There's lots of gorgeous veggie dishes that can easily be tweaked to make a meaty alternative if you're catering for both herbivores and omnivores. For instance, the barley, tomato and garlic risotto that I blogged about the other day could easily welcome some last-minute fried chorizo for your sausage loving guests. If you're thinking of going down the fresh pasta route, ravioli is perfect for both meat lovers and rabbit foodies alike - simply whip up two different fillings and cook separately.  It's a lot easier to think veggie first and then adapt to meet the needs of your meat eaters than it is to do it the other way round!

3. Timings, timings, timings. 

If you're going all out veggie, it's still important to think about your timings. OK, so you might not have a massive hunk of beef to get just right, but there's not much worse than an overcooked carrot. If I'm cooking something complicated or a meal that's spread over a number of courses, I always sit down with a piece of paper beforehand and work backwards with the recipes from the time that I'm intending to serve. If there's an element of the dish that can be made in advance, crack on and do it. It's not rocket science!

4. Leaf? With everything? Be inventive!

If I had a tenner for the amount of veggie dishes I've had at restaurants etc this month that have been hidden under a pile of leaf, I'd be a very rich lady. Just because a vegetarian isn't a fan of meat, it doesn't mean they want to hang out in a lettuce patch all day either. If you want to serve salad as part of your menu or as a garnish that's fine, but be inventive with it! Think fresh beetroot, fruit, nuts. The world is a salady-oyster.

5. The proof is in the pudding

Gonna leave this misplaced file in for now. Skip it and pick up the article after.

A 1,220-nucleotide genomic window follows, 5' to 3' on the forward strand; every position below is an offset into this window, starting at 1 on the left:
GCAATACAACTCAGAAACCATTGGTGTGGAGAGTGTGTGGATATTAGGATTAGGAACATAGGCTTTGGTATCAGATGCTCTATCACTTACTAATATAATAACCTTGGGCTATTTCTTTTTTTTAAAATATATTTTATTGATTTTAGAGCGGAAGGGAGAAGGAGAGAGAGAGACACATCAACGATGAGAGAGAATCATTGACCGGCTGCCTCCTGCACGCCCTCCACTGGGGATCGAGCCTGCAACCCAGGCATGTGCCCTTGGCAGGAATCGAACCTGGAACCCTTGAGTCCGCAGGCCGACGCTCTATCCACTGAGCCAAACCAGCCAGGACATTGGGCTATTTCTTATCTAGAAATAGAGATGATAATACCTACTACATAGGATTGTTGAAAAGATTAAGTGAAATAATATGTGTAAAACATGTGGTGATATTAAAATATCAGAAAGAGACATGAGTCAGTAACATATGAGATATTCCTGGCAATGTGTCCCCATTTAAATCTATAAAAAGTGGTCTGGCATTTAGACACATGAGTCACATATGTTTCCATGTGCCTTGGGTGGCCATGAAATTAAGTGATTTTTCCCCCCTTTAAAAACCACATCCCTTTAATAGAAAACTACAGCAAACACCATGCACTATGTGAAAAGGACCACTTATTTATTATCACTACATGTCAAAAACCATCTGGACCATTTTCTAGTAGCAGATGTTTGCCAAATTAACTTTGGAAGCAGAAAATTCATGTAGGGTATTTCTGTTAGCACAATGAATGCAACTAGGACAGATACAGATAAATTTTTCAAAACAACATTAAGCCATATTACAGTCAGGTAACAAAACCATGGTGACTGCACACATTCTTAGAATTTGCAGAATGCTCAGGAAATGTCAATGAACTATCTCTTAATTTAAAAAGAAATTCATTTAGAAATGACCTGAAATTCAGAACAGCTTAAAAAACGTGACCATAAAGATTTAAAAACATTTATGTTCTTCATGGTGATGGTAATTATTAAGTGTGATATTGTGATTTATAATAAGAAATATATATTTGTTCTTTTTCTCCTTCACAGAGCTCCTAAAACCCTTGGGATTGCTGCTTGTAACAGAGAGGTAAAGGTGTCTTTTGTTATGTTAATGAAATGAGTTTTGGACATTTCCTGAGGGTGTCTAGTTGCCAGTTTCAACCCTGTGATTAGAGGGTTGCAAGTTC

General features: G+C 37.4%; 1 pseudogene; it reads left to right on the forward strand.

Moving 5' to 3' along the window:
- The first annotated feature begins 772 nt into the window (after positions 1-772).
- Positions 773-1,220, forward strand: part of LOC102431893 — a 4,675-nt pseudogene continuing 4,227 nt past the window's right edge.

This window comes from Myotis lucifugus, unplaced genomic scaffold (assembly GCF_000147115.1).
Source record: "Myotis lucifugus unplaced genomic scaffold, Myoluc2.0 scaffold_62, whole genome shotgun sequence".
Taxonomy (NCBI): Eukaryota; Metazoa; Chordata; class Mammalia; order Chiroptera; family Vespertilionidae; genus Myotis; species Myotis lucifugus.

As long as you're catering for a veggie and not a vegan, thinking of a pudding to perfectly compliment your main course should be a doddle. Just remember to avoid gelatin and rennet and check your guest's attitude to eggs. The same goes for a cheese board or dishes that contain that hard cheeses such as Parmesan - it may be best to scour out a vegetarian alternative.

My attitude to cooking for my veg loving friends has changed considerably over the past few weeks, and my attitude to dinner party dining will never be the same. Have you had problems being creative with the veggie food you serve at dinner parties? Do you find veggie guests a difficulty or do you relish the challenge? And if you're a veggie, have you ever been made to feel unwelcome at a foodie gathering? I'd love to know your thoughts!

Hansa's - a jewel in Leeds' veggie crown

First up - an apology. I've been a bit slack with the whole blogging thing over the past ten days or so - it's been a particularly busy couple of weeks! I've spent my time entertaining parents x 2, celebrating my nephew's first birthday, dressing up as a Roman and frolicking round London for ITV2's new show Plebs, winning the Adelphi's pub quiz, cooking up a vegetarian storm in the kitchen, being busy at work and organising the lovely folk who are taking part in our Meat Free March recipe swap. I can't believe my month of meat abstination is almost over - and what a month it's been! Apologies for neglecting this little corner of the internet - a mega blog catch up is more than called for.